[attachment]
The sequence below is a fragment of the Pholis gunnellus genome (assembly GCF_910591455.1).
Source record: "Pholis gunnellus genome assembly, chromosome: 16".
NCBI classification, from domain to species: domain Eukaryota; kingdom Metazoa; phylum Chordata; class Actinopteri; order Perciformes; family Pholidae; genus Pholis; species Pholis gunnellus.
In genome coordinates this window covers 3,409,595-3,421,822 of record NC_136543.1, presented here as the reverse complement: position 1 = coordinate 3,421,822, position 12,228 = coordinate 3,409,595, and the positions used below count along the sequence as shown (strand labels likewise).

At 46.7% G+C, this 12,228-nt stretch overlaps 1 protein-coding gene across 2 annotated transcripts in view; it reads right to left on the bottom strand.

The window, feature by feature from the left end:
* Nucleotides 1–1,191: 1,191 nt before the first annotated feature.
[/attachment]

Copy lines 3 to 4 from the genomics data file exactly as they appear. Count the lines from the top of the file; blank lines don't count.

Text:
NCBI classification, from domain to species: domain Eukaryota; kingdom Metazoa; phylum Chordata; class Actinopteri; order Perciformes; family Pholidae; genus Pholis; species Pholis gunnellus.
In genome coordinates this window covers 3,409,595-3,421,822 of record NC_136543.1, presented here as the reverse complement: position 1 = coordinate 3,421,822, position 12,228 = coordinate 3,409,595, and the positions used below count along the sequence as shown (strand labels likewise).